Sometimes raising children seems like an uphill struggle – a constant testing of limits, rules, and authority. “I don’t want to go to bed right now.” “Why do I have to wear my hat?” “I don’t like green beans.” “I don’t want to share with Christopher.” “Why, Mommy, why?” “Please can I do it one more time? Please.” And sometimes I get very weary and worn down. Sometimes I give in to the entreaties because I’m so tired of the battle. I make a deal; I hear myself saying, “O.K., one more time, and then it’s time for bed.” Sometimes it works; sometimes it just prolongs the battle. Later, as I am thinking about the struggle, whichever of the many daily contests of wills, I start second-guessing myself. Should I have given in? Was I too lax? Was I too strict? Was it right, or was it just easier?
I was thinking of that phrase particularly this week – is it right or is it easier – because Ron Dart gave a sermon several years ago with that title – and the concept has really stuck in my memory. Many times we are faced with choices. Which do we choose: the right one, or the one that appears easier at the time? I firmly believe that we are a collection of God’s people who love Him, who consequently love the truth and who are striving to become perfect out of love for our Father (Matthew 5:48). Because we are individually God’s children, He has designed an individual education plan (Philippians 1:6) – a plan specifically designed for you and for me to maximize the strengths and gifts He has given to us in our unique situations. Obviously, my educational plan is not yours, nor vice versa – truly it is the greatest example of home schooling there is! And we know this. We recognize that we could joyfully live out our lives as hermits, learning at the feet of the Master, with no interference from any other of God’s children.
However, once we understand that salvation is an individual matter and that no one can ride into the Kingdom on another’s coattails (Ezekiel 14:14, 18:20), we learn with other believers to allow for differences in understanding, to be flexible, to be loving and open-minded, and to realize that iron sharpens iron (Proverbs 27:17) as we progress through our educational plan called life! And, to some degree we are successful – at least for a while.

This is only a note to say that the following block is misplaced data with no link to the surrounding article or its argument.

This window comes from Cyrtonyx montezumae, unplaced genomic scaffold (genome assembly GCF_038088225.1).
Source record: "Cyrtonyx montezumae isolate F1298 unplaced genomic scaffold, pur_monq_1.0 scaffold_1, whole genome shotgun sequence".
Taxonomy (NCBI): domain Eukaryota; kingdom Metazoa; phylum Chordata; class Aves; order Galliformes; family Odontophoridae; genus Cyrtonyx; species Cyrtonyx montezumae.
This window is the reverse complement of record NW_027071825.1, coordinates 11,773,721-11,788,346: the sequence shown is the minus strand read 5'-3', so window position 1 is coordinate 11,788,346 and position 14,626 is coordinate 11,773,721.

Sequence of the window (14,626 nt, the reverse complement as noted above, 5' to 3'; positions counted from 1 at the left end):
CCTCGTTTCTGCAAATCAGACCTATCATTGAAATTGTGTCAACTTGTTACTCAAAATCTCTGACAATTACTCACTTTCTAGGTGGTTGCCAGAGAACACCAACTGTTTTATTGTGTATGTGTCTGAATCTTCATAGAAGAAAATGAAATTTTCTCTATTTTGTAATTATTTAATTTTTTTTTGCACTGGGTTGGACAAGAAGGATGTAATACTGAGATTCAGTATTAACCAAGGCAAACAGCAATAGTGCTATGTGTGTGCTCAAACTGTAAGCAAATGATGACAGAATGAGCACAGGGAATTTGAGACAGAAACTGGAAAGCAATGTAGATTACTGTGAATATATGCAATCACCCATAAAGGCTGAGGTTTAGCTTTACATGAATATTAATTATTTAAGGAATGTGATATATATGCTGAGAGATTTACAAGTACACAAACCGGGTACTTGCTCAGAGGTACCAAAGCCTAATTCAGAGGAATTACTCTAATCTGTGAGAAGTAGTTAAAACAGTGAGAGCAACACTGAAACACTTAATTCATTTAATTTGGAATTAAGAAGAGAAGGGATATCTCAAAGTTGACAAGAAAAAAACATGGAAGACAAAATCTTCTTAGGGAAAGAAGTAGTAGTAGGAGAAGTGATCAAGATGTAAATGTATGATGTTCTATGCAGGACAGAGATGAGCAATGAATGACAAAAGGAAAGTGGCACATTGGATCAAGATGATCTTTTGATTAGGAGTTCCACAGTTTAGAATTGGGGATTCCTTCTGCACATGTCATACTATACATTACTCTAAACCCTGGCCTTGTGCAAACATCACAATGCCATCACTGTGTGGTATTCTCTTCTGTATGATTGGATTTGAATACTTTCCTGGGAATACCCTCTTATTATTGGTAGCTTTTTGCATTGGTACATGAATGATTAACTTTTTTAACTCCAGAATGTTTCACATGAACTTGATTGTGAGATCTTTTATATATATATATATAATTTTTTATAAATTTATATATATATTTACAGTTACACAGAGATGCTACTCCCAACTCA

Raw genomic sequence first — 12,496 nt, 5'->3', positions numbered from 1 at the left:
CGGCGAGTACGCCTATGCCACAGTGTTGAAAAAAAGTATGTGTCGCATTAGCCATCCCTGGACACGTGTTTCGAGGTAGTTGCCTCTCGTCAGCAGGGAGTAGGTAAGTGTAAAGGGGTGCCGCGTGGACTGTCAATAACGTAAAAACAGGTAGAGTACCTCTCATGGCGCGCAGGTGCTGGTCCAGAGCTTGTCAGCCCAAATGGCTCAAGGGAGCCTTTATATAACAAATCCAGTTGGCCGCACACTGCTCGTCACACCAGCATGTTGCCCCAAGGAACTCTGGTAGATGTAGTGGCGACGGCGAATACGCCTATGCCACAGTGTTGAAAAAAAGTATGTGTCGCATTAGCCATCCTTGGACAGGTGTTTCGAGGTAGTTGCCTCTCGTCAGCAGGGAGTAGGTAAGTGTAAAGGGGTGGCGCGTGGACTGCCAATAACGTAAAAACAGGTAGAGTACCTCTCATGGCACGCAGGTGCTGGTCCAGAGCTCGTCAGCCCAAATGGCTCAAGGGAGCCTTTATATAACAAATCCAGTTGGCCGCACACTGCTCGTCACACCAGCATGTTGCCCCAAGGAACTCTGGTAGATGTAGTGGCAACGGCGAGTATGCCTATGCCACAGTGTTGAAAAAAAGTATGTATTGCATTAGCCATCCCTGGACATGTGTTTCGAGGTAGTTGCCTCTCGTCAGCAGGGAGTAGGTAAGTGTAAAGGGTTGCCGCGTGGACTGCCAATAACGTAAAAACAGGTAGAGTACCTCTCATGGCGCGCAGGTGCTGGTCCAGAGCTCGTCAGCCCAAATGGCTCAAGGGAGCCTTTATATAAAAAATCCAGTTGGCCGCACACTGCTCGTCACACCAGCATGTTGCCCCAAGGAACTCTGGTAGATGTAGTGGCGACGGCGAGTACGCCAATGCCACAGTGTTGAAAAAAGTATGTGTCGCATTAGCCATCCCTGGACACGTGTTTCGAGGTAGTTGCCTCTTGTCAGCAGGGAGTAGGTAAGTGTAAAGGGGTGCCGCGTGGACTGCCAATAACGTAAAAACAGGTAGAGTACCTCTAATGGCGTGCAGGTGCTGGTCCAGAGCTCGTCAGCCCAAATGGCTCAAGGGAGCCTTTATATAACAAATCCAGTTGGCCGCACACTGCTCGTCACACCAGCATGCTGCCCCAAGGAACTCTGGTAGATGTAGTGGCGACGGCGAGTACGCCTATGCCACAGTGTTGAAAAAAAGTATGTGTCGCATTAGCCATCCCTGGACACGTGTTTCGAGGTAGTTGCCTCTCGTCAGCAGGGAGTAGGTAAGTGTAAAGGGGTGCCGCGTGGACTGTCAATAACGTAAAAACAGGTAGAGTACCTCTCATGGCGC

The rub comes when we must come together to accomplish a specific goal. We have to figure out how to mesh these individual understandings into a working understanding with which everyone can live. It is at that point we find out that what we had considered basic isn’t basic to everyone – and we cautiously regroup, establish ground rules, and really work at keeping our patience. We know that God doesn’t want us to forsake the assembling of ourselves together (Hebrews 10:25), so we try to find our way in love to maintain unity and love (1 Thessalonians 3:12, Ephesians 4:2-3), while not violating our own conscience in what we know God has shown to us on an individual level (Romans 14:23).
Many times, we let a lot of issues slide – knowing that it really wasn’t a big thing, even if we would have preferred a different outcome. But sometimes we hit that conscience head on. We cannot, in good faith, accept what someone else believes. What do we do? Do we, for the sake of unity, let “this” go too? Or do we quietly make our position and opposition known? Sometimes we take what appears to be the easier path – the one of acquiescing without comment. We don’t want to rock the boat. And we’re too weary to engage in yet one more conflict (Galatians 6:9). But that’s not good for us and it’s not good, ultimately, for the group. The right path is rarely the easy path. But it’s still the right path.
I know you are tired. Everyone I talk to is tired. We are all so busy. We are all so bombarded every day with things, conflicts, choices, and battles which wear us down (Matthew 13:22; Daniel 7:25). But make the right choice, not the easy choice! I need you to. Don’t you know that you are part of my educational plan. God is using you to teach me His will and His way. As much as I don’t like the idea of having to learn at your feet instead of the feet of the Master, sometimes that’s the way it is. Don’t avoid the inevitable conflict because my ego gets in the way and I get mad because my will is thwarted. In many ways, you may feel that you’re dealing with a two-year-old, and you’re just tired of it. I know it’s a thankless job, at least right now. Please persevere. I know it’s important to pick your battles, because you just can’t fight them all. Just hang in there and consider your choices. Fight the good fight (1 Timothy 6:12). Don’t give in because you’re tired and it’s easier (2 Thessalonians 3:13). Please make the right choice. You and I will both ultimately be the better for it. And God will give you the strength to keep doing what needs to be done (Philippians 4:13).